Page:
In this case, marriage in the civil sense should have no religious base. Civil ceremonies by default must be without religious base. If an atheist wanted to marry another atheist, they could not have gotten married in a church, had they wanted to. And no religious leader would have performed the ceremony either. Marriages performed via civil ceremony are for people who either don't want to get married in a church, or can't get married in a church for whatever reason. Some people say that non-religious marriages are not real marriages. This would appear to be a narrow-minded point of view, reeking of religious intolerance. What it says is that if a person does not subscribe to their way of thinking and belief system, then they are wrong.
All marriages are legally binding contracts. That is why spouses are worth 50% of each other's assets, which is and should be enforced by the government. In its most basic definition, marriage is an arrangement between two consenting adults, more like a private agreement. There should be no one else involved in a marriage besides the two married people. But how can you then limit marriage to two people? Since a contract can be made between more than two parties, there is no reason why this idea should not be extended into the definition of marriage. Because people cannot be discriminated against because of religious beliefs, religious arguments against bigamy cannot be used in this situation. Once those arguments have been removed, there is no reason why bigamy should not be allowed. However, many people would take this argument and extend it to inanimate objects, such as a house or car, or the argument for marrying children and animals will be presented. If marriage is to be considered as a contract, that contract must be made between consenting adults. In most states, the age of consent for an adult is 16. Therefore, the marriage of children would not be allowed. Objects cannot consent, nor can animals. Clearly, an object such as a house is therefore a silly and ridiculous argument, and should be given no serious consideration. Similarly, all arguments for the marriage to animals must be given the same lack of consideration.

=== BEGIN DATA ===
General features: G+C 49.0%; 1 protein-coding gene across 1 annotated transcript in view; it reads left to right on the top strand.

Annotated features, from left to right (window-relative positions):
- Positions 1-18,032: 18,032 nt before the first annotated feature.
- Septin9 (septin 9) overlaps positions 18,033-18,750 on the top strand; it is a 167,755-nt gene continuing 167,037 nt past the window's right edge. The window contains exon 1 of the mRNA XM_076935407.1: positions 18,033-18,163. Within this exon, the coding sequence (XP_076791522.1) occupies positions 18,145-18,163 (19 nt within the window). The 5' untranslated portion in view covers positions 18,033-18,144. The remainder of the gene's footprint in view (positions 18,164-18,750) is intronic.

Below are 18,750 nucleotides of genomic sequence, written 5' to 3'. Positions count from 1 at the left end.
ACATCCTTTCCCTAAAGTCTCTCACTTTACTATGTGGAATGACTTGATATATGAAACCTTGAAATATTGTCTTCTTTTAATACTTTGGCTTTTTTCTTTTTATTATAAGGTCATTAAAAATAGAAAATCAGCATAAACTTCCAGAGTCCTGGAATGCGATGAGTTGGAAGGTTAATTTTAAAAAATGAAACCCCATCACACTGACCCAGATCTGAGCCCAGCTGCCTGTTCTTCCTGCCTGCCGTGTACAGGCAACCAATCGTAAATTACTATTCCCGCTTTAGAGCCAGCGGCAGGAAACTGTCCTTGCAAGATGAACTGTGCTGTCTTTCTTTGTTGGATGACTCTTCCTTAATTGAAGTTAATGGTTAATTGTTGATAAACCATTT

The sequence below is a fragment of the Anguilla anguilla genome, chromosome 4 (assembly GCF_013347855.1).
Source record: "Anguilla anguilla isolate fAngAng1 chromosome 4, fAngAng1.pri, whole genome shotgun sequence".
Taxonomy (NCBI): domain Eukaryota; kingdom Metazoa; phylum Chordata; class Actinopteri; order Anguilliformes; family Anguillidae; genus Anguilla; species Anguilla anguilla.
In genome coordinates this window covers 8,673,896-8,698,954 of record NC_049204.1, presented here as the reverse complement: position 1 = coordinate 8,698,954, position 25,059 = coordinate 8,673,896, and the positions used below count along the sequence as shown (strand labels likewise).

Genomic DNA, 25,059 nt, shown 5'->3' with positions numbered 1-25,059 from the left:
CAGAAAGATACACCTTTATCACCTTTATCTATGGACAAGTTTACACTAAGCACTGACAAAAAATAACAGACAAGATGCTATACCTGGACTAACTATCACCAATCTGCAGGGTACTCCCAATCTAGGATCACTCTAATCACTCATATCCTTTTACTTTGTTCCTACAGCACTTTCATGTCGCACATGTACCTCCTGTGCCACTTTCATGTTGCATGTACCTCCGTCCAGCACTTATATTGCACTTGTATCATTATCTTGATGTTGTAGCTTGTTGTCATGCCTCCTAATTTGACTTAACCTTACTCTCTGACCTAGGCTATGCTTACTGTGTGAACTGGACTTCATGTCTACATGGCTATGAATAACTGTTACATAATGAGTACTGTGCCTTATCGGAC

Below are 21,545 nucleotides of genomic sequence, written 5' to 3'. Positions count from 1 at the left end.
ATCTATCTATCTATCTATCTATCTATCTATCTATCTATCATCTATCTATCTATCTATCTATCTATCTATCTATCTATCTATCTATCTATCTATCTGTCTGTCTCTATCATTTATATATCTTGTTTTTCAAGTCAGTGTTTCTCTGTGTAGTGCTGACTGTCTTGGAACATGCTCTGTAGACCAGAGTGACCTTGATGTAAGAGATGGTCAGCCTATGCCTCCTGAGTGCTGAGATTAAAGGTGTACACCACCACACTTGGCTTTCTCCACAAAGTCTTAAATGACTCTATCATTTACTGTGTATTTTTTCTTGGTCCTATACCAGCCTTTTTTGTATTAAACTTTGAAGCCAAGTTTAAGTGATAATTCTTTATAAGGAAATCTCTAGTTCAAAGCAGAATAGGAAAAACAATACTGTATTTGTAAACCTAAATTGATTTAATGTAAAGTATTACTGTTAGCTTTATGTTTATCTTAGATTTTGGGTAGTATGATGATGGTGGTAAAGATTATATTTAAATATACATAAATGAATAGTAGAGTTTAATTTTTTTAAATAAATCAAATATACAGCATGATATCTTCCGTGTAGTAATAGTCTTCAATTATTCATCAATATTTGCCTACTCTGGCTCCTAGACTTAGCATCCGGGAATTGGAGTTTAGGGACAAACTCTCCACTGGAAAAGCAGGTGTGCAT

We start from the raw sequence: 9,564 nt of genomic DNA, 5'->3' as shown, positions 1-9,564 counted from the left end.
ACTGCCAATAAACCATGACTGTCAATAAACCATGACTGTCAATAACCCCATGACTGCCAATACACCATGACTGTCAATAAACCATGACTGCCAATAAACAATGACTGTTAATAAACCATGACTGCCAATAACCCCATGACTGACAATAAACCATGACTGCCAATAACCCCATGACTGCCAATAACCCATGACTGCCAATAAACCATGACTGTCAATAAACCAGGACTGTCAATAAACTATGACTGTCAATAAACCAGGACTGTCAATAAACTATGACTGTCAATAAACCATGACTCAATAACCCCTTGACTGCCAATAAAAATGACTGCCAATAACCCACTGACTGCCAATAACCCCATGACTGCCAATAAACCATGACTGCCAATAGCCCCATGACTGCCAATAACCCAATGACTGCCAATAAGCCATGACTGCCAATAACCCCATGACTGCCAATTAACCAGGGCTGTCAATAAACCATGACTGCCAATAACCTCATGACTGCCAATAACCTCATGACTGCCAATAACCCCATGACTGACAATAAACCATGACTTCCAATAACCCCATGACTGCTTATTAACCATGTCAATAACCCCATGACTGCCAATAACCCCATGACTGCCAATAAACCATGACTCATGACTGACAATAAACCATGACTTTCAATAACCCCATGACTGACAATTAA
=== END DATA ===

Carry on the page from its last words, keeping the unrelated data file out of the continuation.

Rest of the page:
Once the traditional religious core meaning and characteristics of marriage have been removed from the argument, the concept of marriage as a contract opens up to many interpretations. The definition of marriage ought to come from a non-religiously biased referendum, not from the Bible, or another other religious text. In a free society that is not ruled by its religion, the definitions of social morality must not come from the religious base. What if, by some pure chance, the religious majority in this country suddenly endorsed sacrificing women to the Sun god? Would that be moral and right too?
In a free society, the laws ought to reflect the will of the majority, not of the religious sector, the corporations, the rich, or the elite. We have a society based upon a Constitution, a document that outlines the basic rights that people in the country are entitled to. The Constitution does not exclude people, nor does it tell them that some people can do certain things while other cannot because they have different beliefs. Denying homosexuals the right to marry is no better than telling blacks that they cannot marry either. I would like to think that America has evolved beyond this petty, discriminatory behavior.
But then again, I am an optimist...